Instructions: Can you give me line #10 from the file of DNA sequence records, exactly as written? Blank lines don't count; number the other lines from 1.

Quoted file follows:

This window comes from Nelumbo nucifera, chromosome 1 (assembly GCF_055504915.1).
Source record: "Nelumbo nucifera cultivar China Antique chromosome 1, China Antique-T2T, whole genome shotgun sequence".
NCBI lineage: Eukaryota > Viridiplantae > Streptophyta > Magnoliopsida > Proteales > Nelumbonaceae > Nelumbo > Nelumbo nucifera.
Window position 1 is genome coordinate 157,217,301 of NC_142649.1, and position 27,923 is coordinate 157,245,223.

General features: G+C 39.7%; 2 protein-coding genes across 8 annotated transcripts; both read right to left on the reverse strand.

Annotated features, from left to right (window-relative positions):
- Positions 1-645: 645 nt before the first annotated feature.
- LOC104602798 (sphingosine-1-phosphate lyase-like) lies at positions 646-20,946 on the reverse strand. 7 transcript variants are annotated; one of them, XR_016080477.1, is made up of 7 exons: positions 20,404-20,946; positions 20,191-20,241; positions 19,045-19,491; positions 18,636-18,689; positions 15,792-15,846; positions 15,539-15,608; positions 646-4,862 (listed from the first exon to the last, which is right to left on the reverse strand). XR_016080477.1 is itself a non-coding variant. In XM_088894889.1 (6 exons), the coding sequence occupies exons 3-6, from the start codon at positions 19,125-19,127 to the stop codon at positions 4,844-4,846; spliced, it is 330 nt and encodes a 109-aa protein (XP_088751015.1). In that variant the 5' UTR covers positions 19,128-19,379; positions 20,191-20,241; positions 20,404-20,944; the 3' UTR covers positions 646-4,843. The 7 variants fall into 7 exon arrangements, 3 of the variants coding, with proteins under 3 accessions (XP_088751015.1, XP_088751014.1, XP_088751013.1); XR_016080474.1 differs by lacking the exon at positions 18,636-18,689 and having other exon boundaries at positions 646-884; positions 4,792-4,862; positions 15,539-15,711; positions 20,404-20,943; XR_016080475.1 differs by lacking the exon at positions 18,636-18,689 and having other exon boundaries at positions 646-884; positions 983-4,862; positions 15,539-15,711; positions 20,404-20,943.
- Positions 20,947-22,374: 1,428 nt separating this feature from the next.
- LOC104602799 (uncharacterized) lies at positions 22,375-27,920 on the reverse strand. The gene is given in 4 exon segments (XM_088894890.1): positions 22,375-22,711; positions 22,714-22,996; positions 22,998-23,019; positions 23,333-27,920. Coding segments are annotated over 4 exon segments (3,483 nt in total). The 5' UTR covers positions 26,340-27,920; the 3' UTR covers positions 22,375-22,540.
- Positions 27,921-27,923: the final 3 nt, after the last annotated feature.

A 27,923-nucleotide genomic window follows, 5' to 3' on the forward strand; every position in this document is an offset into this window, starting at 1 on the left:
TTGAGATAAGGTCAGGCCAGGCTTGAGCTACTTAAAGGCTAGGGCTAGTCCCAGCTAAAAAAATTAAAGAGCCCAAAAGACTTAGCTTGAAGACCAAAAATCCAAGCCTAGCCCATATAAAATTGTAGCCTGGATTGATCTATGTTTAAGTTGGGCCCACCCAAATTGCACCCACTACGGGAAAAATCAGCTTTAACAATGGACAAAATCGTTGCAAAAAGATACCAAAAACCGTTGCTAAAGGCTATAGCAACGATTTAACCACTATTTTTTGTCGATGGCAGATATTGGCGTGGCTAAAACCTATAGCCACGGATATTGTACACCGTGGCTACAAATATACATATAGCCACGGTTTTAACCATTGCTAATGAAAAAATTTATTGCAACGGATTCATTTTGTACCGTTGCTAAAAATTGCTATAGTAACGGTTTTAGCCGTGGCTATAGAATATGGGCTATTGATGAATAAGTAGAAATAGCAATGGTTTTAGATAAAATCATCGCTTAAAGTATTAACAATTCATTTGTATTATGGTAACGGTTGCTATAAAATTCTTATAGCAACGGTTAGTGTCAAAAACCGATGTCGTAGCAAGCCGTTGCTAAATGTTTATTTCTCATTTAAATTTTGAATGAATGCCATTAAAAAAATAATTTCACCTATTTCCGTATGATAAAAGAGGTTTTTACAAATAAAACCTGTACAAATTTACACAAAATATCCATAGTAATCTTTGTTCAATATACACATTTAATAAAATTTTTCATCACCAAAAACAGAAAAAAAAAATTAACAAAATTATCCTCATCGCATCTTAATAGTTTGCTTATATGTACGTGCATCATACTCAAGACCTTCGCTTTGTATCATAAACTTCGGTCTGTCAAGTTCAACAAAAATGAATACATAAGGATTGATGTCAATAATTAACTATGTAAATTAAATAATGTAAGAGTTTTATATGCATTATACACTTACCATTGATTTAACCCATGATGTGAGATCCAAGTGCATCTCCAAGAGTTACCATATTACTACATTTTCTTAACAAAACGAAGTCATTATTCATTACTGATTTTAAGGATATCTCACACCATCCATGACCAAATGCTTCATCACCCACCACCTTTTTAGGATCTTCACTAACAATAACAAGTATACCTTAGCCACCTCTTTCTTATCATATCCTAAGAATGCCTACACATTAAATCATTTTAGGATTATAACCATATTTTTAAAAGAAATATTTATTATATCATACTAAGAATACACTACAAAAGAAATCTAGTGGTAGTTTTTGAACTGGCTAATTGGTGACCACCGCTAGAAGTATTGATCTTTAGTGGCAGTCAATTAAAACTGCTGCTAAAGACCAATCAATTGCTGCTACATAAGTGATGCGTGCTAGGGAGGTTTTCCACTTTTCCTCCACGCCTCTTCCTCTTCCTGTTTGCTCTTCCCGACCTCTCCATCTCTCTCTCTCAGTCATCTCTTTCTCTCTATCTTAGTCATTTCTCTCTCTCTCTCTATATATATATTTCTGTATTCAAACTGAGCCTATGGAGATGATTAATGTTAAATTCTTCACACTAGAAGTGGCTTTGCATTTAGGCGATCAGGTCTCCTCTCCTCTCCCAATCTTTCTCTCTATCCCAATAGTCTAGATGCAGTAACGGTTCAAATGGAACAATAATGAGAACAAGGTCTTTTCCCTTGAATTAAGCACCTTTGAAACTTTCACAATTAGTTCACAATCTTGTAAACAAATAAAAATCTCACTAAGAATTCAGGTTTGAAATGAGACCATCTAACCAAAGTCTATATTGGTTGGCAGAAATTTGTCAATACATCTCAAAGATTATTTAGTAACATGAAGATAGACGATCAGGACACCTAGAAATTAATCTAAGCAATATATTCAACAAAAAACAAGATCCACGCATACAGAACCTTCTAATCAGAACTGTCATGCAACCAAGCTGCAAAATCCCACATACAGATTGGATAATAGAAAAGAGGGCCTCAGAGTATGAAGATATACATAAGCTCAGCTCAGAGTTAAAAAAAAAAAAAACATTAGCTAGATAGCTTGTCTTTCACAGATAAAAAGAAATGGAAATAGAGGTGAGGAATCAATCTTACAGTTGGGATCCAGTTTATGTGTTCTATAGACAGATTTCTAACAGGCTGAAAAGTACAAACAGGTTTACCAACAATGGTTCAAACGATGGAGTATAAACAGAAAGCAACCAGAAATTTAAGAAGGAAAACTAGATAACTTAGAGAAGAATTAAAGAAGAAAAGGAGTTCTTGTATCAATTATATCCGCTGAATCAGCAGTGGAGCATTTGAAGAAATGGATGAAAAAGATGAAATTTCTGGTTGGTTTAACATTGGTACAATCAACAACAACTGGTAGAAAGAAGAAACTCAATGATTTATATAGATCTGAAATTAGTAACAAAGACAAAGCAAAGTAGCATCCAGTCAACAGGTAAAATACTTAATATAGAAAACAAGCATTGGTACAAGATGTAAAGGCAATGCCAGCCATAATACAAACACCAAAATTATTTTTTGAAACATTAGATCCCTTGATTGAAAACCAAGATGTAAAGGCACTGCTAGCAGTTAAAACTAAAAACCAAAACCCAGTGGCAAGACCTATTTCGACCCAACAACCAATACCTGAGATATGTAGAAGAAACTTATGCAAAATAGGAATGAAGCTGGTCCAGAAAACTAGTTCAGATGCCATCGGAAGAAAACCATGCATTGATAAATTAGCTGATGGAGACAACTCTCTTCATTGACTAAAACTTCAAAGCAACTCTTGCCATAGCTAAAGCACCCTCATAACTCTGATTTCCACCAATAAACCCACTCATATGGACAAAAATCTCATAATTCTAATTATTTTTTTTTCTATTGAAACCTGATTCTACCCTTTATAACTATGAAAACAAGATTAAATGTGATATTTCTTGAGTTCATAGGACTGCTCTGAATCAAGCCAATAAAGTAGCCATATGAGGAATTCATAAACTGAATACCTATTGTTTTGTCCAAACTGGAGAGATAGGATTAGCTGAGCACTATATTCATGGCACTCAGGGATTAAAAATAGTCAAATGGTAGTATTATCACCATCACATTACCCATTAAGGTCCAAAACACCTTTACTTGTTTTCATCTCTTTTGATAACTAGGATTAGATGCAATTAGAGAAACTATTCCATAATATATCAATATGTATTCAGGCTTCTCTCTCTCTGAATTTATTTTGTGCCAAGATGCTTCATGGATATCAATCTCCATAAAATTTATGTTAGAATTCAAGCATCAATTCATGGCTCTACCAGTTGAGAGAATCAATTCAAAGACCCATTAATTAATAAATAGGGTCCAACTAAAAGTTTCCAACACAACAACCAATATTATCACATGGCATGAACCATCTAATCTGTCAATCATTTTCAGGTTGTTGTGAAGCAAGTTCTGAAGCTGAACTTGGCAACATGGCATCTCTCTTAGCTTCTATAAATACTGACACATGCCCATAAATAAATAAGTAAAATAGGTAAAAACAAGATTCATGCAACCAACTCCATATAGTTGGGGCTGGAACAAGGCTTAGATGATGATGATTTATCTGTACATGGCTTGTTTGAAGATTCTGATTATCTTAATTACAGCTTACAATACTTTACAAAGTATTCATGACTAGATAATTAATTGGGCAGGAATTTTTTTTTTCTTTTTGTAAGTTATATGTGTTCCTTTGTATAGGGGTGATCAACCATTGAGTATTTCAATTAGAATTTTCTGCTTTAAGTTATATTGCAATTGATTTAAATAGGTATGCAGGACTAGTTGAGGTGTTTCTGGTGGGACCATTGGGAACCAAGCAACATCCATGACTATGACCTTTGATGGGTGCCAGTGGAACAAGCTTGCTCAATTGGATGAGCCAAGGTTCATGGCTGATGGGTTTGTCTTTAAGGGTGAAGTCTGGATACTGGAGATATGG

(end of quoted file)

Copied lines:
- LOC104602799 (uncharacterized) lies at positions 22,375-27,920 on the reverse strand. The gene is given in 4 exon segments (XM_088894890.1): positions 22,375-22,711; positions 22,714-22,996; positions 22,998-23,019; positions 23,333-27,920. Coding segments are annotated over 4 exon segments (3,483 nt in total). The 5' UTR covers positions 26,340-27,920; the 3' UTR covers positions 22,375-22,540.